Guys Answer Girls’ Love Confessions Through White Day

In exactly a week from now, Japan will be celebrating a special day called White Day on March 14.  The video below claims that White Day is unique to Japan, but a quick web search says that South Korea, China, and Taiwan also celebrate it.  If you’re South Korean, Chinese, or Taiwanese, will you confirm to me whether this is true or not?  Thanks in advance.

You already know that Japan has quite a unique Valentine’s Day with females stressing themselves out to give chocolates to the guys they want to confess their love to.  Well, we can say that White Day is the male counterpart of Valentine’s Day, marked exactly 1 month after it.

I thought that most anime/manga fans are aware of White Day, but I’m quite surprised that there are still many who have no idea this kind of day exists.  The video below does a great job in explaining what White Day is and even briefly reveals its origins.  I thought that I already know everything that there is to know about White Day, but I still learned some new things after watching this video.

I didn’t know that there is a “tradition” indicating that a male should give a present to a female that is at least 3 times the value of the present she gave him on Valentine’s Day.  That’s why more accessories are given as presents in White Day than sweets compared to Valentine’s Day.  How interesting. . .and expensive!

However, when I think about it, White Day is still stressful to females because even if they’re already finished gathering their courage to confess their love by giving chocolates to guys, now they’re stressing about what they will receive from the guys instead.  And if what the video said is correct, then females are not only worrying about whether they’ll get something from the guys, but also whether the guys treasure them enough to give a present that is at least 3 times the value of the chocolates they gave on Valentine’s Day.  Phew!  How stressful!

Uploaded by:  Learn Japanese with

Now you know all the basics of White Day.  What do you think about this day?  Do you think you’ll adopt this tradition?

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Published by Arria Cross

Blogger at since 2014. Currently a webnovelist. Check out my work "His Genius is a Superstar".

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  1. I really do like the concept of White Day! ^^ The girls make the chocolates/gifts and the boys do the same thing for the girls next month! It’s really cute, I think, but I can understand the stress of returning gifts for the guys can come into play, especially with the economy.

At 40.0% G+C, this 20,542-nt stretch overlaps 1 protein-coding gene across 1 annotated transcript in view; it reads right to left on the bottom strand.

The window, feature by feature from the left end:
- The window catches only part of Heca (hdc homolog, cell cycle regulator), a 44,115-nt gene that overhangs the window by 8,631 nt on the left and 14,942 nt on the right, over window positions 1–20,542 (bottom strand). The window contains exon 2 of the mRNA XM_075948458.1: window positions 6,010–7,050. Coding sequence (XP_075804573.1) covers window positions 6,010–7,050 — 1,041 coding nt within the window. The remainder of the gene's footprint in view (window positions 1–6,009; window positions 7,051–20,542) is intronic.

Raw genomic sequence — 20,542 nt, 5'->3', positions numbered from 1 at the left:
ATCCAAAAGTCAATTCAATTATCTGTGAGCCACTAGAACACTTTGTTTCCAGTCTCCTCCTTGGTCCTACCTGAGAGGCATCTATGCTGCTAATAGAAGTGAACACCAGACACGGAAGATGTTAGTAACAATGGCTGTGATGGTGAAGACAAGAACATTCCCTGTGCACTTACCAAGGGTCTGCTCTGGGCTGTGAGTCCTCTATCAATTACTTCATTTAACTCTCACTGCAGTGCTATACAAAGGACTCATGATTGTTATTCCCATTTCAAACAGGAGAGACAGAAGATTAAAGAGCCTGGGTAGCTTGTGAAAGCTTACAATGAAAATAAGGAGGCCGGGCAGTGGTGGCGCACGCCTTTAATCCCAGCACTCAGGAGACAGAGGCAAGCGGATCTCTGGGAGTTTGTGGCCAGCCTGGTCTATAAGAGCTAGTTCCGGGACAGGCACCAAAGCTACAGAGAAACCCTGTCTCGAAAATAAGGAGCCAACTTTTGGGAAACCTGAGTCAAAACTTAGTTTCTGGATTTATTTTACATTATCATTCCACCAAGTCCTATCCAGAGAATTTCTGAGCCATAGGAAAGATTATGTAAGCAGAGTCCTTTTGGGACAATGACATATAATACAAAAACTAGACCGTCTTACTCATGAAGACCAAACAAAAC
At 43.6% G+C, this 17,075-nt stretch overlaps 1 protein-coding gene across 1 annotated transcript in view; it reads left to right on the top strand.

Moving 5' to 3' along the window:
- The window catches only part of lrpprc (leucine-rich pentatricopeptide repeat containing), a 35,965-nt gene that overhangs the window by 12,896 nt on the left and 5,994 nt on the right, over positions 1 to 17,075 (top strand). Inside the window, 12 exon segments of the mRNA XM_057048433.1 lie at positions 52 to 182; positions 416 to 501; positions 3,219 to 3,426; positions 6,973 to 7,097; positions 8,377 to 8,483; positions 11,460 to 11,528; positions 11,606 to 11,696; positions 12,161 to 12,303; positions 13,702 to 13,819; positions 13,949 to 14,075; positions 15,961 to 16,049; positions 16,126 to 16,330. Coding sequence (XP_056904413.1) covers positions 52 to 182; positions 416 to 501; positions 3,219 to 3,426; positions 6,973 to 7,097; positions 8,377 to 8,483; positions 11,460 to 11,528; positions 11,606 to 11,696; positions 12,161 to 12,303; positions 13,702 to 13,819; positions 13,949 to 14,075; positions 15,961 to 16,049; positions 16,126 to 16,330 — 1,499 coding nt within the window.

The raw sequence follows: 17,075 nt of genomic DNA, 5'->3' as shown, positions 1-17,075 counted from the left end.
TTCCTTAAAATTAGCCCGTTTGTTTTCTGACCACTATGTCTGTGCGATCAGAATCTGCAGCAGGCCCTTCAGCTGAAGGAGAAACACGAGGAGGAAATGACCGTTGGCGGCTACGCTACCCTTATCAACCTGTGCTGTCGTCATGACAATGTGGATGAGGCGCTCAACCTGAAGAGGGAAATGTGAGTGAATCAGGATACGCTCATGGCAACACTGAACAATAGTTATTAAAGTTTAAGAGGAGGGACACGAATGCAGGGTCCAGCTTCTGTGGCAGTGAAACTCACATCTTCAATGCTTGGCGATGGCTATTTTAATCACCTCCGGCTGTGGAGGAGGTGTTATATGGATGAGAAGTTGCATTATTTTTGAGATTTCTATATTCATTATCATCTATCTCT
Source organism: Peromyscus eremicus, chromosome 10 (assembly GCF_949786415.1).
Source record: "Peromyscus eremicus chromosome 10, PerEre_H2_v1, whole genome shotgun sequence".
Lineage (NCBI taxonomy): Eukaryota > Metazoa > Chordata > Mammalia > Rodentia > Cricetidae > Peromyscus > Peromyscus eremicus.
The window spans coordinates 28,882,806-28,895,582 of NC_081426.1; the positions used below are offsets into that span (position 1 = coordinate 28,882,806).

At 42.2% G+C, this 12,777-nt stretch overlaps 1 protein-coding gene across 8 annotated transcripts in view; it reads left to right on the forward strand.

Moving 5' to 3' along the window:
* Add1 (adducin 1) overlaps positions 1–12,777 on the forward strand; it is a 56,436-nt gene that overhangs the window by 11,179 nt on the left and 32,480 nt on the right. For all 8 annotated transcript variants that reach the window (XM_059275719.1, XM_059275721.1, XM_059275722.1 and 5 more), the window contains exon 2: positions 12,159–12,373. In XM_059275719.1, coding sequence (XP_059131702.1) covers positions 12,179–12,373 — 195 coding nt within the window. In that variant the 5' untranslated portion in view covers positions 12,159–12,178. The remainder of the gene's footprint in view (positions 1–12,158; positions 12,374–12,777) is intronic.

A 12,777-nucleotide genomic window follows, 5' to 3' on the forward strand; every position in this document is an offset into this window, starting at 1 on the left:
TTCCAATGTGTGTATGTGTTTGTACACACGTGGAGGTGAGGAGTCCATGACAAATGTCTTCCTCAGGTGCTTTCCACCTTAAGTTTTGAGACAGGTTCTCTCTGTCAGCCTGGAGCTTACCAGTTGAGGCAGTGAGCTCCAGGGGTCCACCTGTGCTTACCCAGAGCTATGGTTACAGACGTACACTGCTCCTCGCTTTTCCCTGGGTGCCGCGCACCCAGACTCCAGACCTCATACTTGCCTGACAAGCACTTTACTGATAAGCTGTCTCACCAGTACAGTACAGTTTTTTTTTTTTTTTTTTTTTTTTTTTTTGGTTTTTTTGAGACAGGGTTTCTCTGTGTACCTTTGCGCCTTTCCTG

Liked by 1 person

    1. Indeed. But I that’s the point of these occasions, right? To spend more money so that the sweets & accessories industries earn more. Oh well. It’s sad to see the concept of “love” being overly commercialized, but still it’s a fascinating days. I’m not sure though if I would want to adopt these traditions. How about you?


      1. Ohhh no….
        Feel free to bash my head after reading!!!
        (Read at your own risk!)
        So, firstly many festivals in India contribute to pollution…
        >Holi- festival of colors! Great!!
        It was supposed to be dry colors applied by people on each other’s face! but oh! nowadays, the people are stubborn and so are their colors(Permanent colors which are found to cause skin cancer!)
        >Diwali-festival of lights! Wow!!
        But what about all the loud noise and air pollution. You would be sad to know that there are UNDERAGE kids who unknowingly yield to child-labor by making the firecrackers and selling them!(They also cause accidents and major explosions sometimes, seriously)
        >Ganesh Chaturthi-
        On this day, Hindu people immerse their idols made of Plaster of Paris into rivers polluting them severely! This has given rise to a major problem as POP doesn’t dissolve in water!

        Basically i’m not against these festivals but people need to be aware about mother earth ! India ranks 3rd in pollution
        Sorry Arria if I took too much of your time!
        If you want to know more on this you can give these links a try!
        Indian festival Polluton
        Indian festivals loud and polluted


      2. I see. Well, I, more or less, already know about these pollution issues in India as they’re frequently mentioned when I was still taking an Environmental Science subject and I have some acquaintances from both high school & university with Indian background. They say the same thing.

        It’s just that people outside of India like me often romanticize your “colourful” festivals. But when you think about it, I think people often romanticize festivals/occasions when they’re not living in the country. Take us, for example. We like and often envy Japanese festivals, but I’m sure that they’re not always these magnificent festivals with no problems. We choose to only see the good side of these festivals because we envy them. You know what I mean?

        Liked by 1 person

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